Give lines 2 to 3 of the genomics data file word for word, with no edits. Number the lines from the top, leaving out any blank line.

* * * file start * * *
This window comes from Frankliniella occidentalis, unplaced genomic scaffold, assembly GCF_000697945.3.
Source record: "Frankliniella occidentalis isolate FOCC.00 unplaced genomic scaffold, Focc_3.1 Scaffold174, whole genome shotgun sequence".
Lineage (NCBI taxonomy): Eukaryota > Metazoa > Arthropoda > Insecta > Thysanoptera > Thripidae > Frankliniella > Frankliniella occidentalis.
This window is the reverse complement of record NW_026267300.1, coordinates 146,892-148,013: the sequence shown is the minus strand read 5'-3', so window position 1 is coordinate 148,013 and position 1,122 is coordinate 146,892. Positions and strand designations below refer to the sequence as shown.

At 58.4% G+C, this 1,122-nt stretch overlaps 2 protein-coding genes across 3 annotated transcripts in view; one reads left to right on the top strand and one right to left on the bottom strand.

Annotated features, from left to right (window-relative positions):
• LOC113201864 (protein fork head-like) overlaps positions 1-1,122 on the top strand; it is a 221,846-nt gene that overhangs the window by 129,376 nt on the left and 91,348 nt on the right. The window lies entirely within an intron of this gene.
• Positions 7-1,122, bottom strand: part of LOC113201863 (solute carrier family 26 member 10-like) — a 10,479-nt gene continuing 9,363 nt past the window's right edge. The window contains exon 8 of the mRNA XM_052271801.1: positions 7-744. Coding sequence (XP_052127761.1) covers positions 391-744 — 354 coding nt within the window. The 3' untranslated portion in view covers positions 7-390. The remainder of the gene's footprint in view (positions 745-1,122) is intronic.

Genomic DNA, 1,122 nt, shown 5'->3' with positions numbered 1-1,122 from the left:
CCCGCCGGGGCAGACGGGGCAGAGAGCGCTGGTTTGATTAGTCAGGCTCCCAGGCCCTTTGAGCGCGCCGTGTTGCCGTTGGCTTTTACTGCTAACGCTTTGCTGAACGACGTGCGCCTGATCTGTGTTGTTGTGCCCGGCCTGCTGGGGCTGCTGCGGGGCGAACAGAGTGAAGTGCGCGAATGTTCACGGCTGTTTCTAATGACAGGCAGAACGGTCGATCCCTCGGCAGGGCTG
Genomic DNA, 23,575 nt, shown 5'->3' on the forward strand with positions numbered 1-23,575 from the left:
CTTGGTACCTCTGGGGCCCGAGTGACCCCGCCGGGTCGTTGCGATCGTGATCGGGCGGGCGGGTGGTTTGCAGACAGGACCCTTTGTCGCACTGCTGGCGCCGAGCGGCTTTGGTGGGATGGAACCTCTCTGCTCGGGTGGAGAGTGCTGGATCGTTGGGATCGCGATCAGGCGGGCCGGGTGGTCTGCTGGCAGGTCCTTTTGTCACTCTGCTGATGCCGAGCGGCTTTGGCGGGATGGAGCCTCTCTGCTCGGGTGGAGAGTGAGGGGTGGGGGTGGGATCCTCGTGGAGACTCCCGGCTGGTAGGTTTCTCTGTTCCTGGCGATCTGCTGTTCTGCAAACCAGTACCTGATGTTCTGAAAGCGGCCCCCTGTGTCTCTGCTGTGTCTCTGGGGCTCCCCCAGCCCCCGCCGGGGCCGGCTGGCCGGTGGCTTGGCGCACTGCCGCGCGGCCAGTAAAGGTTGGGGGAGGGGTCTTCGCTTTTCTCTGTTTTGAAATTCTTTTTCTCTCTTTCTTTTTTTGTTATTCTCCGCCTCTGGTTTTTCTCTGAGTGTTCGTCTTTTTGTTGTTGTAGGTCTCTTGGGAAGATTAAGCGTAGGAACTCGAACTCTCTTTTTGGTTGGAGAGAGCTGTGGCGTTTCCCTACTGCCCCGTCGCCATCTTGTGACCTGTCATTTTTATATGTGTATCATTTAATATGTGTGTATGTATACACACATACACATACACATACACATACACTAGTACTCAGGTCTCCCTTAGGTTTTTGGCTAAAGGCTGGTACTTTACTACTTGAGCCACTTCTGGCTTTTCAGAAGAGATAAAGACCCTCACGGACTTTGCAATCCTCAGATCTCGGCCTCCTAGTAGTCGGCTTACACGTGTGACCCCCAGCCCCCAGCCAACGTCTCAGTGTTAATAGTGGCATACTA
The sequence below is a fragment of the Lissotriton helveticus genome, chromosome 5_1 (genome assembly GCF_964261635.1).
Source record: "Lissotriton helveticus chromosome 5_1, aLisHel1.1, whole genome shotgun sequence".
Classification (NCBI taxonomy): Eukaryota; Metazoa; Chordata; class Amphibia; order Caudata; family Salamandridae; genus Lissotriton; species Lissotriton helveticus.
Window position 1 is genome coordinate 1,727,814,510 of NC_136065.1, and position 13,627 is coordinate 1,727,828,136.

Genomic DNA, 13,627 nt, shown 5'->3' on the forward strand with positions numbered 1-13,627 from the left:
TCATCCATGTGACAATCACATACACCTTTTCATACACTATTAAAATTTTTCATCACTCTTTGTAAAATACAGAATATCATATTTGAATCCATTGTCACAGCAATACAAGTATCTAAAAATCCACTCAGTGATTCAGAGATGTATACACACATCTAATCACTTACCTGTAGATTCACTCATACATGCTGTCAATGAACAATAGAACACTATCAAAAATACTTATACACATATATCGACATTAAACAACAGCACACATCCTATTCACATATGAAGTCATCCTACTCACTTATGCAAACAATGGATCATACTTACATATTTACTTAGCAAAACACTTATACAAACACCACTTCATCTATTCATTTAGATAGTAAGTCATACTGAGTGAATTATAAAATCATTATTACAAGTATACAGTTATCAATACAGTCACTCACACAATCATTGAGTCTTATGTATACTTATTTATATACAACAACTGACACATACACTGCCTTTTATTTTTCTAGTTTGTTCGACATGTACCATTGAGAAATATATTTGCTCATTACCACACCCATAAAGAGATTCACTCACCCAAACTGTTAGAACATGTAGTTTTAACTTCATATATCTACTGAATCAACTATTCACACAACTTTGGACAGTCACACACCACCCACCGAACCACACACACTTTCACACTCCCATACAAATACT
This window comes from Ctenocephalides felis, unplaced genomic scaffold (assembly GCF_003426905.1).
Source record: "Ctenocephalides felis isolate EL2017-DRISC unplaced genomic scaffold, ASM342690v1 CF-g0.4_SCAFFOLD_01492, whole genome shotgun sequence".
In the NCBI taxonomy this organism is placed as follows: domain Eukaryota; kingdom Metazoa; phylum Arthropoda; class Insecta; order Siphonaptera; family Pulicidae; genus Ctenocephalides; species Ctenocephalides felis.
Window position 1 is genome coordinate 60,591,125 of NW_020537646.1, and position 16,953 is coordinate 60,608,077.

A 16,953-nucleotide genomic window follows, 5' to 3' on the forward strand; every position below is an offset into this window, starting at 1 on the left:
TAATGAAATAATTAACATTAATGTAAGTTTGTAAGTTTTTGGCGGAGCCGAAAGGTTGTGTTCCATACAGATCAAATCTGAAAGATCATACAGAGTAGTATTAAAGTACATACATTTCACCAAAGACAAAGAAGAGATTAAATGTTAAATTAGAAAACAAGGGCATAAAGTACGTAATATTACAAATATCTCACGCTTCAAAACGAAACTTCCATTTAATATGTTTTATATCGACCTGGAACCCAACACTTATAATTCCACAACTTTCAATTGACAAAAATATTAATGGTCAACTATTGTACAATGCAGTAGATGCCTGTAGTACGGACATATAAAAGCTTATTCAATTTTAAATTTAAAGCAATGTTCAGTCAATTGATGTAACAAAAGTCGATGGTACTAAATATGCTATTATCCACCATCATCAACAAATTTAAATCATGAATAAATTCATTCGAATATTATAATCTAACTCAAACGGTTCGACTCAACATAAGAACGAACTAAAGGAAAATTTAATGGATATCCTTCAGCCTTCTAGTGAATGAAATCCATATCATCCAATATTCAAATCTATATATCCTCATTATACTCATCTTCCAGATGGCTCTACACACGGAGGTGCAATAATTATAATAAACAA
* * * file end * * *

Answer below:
Source record: "Frankliniella occidentalis isolate FOCC.00 unplaced genomic scaffold, Focc_3.1 Scaffold174, whole genome shotgun sequence".
Lineage (NCBI taxonomy): Eukaryota > Metazoa > Arthropoda > Insecta > Thysanoptera > Thripidae > Frankliniella > Frankliniella occidentalis.